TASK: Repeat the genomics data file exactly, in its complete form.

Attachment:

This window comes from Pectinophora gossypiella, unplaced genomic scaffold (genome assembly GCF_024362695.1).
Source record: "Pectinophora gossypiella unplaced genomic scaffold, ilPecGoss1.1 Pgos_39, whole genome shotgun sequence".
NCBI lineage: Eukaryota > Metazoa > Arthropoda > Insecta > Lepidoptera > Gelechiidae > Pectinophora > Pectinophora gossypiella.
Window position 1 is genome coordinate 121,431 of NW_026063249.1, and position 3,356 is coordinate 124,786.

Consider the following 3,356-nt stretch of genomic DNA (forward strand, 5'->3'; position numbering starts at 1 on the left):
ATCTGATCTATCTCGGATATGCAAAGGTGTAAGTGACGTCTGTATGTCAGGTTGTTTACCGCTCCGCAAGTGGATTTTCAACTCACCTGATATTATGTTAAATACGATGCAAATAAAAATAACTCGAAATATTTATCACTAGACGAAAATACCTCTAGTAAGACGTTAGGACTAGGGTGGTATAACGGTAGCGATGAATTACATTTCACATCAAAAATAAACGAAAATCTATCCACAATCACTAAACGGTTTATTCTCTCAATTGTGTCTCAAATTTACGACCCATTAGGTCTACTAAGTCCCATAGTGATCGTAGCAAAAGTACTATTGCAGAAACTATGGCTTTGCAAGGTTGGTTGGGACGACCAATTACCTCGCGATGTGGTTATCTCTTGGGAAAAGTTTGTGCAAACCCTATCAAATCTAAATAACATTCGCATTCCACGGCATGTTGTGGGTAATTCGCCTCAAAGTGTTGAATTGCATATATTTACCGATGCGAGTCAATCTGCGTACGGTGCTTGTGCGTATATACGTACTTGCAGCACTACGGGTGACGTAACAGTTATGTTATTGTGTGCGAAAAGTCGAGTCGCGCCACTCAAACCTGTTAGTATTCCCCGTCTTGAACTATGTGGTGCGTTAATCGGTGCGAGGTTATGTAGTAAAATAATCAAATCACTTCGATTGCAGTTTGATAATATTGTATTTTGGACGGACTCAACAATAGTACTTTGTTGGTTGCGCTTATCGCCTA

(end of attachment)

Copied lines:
This window comes from Pectinophora gossypiella, unplaced genomic scaffold (genome assembly GCF_024362695.1).
Source record: "Pectinophora gossypiella unplaced genomic scaffold, ilPecGoss1.1 Pgos_39, whole genome shotgun sequence".
NCBI lineage: Eukaryota > Metazoa > Arthropoda > Insecta > Lepidoptera > Gelechiidae > Pectinophora > Pectinophora gossypiella.
Window position 1 is genome coordinate 121,431 of NW_026063249.1, and position 3,356 is coordinate 124,786.

Consider the following 3,356-nt stretch of genomic DNA (forward strand, 5'->3'; position numbering starts at 1 on the left):
ATCTGATCTATCTCGGATATGCAAAGGTGTAAGTGACGTCTGTATGTCAGGTTGTTTACCGCTCCGCAAGTGGATTTTCAACTCACCTGATATTATGTTAAATACGATGCAAATAAAAATAACTCGAAATATTTATCACTAGACGAAAATACCTCTAGTAAGACGTTAGGACTAGGGTGGTATAACGGTAGCGATGAATTACATTTCACATCAAAAATAAACGAAAATCTATCCACAATCACTAAACGGTTTATTCTCTCAATTGTGTCTCAAATTTACGACCCATTAGGTCTACTAAGTCCCATAGTGATCGTAGCAAAAGTACTATTGCAGAAACTATGGCTTTGCAAGGTTGGTTGGGACGACCAATTACCTCGCGATGTGGTTATCTCTTGGGAAAAGTTTGTGCAAACCCTATCAAATCTAAATAACATTCGCATTCCACGGCATGTTGTGGGTAATTCGCCTCAAAGTGTTGAATTGCATATATTTACCGATGCGAGTCAATCTGCGTACGGTGCTTGTGCGTATATACGTACTTGCAGCACTACGGGTGACGTAACAGTTATGTTATTGTGTGCGAAAAGTCGAGTCGCGCCACTCAAACCTGTTAGTATTCCCCGTCTTGAACTATGTGGTGCGTTAATCGGTGCGAGGTTATGTAGTAAAATAATCAAATCACTTCGATTGCAGTTTGATAATATTGTATTTTGGACGGACTCAACAATAGTACTTTGTTGGTTGCGCTTATCGCCTA